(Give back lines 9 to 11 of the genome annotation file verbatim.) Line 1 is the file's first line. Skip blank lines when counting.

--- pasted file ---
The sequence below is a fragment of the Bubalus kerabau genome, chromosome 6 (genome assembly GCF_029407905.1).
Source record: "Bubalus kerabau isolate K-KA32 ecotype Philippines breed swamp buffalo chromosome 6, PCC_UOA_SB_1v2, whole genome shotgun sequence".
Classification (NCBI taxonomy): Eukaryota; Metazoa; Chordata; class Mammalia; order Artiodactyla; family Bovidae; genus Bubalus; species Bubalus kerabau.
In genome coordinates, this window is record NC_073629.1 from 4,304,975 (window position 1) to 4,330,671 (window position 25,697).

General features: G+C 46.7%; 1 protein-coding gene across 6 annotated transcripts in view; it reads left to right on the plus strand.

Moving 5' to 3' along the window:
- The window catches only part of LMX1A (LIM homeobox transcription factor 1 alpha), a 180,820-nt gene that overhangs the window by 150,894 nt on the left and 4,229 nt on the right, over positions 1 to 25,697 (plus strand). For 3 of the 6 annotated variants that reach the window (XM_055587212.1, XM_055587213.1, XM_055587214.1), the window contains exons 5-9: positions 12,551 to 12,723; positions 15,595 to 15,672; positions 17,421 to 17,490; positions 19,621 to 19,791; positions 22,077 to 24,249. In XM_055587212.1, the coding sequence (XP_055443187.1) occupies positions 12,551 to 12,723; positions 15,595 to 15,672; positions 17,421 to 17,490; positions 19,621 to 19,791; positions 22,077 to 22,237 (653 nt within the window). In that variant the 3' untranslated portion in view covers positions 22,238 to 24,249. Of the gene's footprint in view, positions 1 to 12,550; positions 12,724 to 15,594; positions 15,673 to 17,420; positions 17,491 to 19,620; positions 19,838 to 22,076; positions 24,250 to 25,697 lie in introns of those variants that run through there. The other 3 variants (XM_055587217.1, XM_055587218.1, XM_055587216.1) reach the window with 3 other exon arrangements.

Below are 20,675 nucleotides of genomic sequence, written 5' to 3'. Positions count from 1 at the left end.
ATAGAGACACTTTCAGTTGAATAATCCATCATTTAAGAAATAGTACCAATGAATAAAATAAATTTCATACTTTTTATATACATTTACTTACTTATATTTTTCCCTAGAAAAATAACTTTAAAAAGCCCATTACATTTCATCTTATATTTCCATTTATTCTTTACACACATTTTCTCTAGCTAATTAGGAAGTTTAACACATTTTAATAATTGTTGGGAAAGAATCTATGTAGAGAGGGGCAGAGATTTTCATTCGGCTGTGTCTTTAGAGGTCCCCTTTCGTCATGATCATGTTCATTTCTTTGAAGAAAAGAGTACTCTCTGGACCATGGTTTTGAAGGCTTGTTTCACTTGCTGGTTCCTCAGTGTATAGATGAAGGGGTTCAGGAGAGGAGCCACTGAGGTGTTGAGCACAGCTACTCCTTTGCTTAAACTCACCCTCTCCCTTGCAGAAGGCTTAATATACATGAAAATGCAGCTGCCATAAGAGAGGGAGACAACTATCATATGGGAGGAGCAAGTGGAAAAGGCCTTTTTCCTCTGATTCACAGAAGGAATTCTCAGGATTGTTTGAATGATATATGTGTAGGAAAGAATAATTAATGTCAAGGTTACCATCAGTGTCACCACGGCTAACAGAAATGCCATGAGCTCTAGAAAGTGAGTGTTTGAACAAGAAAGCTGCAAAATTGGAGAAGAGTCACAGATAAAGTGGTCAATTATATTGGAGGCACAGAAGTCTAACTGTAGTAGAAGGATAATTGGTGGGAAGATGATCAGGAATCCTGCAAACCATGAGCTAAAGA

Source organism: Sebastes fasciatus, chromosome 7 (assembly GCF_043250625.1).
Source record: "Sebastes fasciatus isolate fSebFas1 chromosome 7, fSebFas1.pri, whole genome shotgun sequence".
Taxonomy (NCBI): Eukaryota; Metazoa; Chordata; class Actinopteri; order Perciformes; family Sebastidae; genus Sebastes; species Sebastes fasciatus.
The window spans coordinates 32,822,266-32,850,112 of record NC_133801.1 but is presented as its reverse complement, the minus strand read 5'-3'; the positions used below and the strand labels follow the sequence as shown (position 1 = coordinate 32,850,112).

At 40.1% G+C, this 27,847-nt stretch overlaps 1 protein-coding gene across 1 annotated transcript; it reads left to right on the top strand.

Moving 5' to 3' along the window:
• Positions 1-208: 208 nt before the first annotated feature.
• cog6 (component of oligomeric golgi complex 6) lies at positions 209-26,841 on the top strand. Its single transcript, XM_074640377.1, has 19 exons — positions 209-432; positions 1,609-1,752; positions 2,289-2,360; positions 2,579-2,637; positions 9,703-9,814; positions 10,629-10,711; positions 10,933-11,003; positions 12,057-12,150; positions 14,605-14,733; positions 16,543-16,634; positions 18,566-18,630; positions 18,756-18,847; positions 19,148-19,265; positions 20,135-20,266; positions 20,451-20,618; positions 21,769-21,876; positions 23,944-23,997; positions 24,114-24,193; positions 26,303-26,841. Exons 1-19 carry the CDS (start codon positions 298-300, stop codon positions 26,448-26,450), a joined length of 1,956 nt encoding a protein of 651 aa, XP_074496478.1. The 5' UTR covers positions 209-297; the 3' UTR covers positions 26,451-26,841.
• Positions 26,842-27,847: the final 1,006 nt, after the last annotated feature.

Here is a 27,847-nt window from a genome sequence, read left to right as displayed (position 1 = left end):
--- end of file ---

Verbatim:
ATAGAGACACTTTCAGTTGAATAATCCATCATTTAAGAAATAGTACCAATGAATAAAATAAATTTCATACTTTTTATATACATTTACTTACTTATATTTTTCCCTAGAAAAATAACTTTAAAAAGCCCATTACATTTCATCTTATATTTCCATTTATTCTTTACACACATTTTCTCTAGCTAATTAGGAAGTTTAACACATTTTAATAATTGTTGGGAAAGAATCTATGTAGAGAGGGGCAGAGATTTTCATTCGGCTGTGTCTTTAGAGGTCCCCTTTCGTCATGATCATGTTCATTTCTTTGAAGAAAAGAGTACTCTCTGGACCATGGTTTTGAAGGCTTGTTTCACTTGCTGGTTCCTCAGTGTATAGATGAAGGGGTTCAGGAGAGGAGCCACTGAGGTGTTGAGCACAGCTACTCCTTTGCTTAAACTCACCCTCTCCCTTGCAGAAGGCTTAATATACATGAAAATGCAGCTGCCATAAGAGAGGGAGACAACTATCATATGGGAGGAGCAAGTGGAAAAGGCCTTTTTCCTCTGATTCACAGAAGGAATTCTCAGGATTGTTTGAATGATATATGTGTAGGAAAGAATAATTAATGTCAAGGTTACCATCAGTGTCACCACGGCTAACAGAAATGCCATGAGCTCTAGAAAGTGAGTGTTTGAACAAGAAAGCTGCAAAATTGGAGAAGAGTCACAGATAAAGTGGTCAATTATATTGGAGGCACAGAAGTCTAACTGTAGTAGAAGGATAATTGGTGGGAAGATGATCAGGAATCCTGCAAACCATGAGCTAAAGA

Source organism: Sebastes fasciatus, chromosome 7 (assembly GCF_043250625.1).
Source record: "Sebastes fasciatus isolate fSebFas1 chromosome 7, fSebFas1.pri, whole genome shotgun sequence".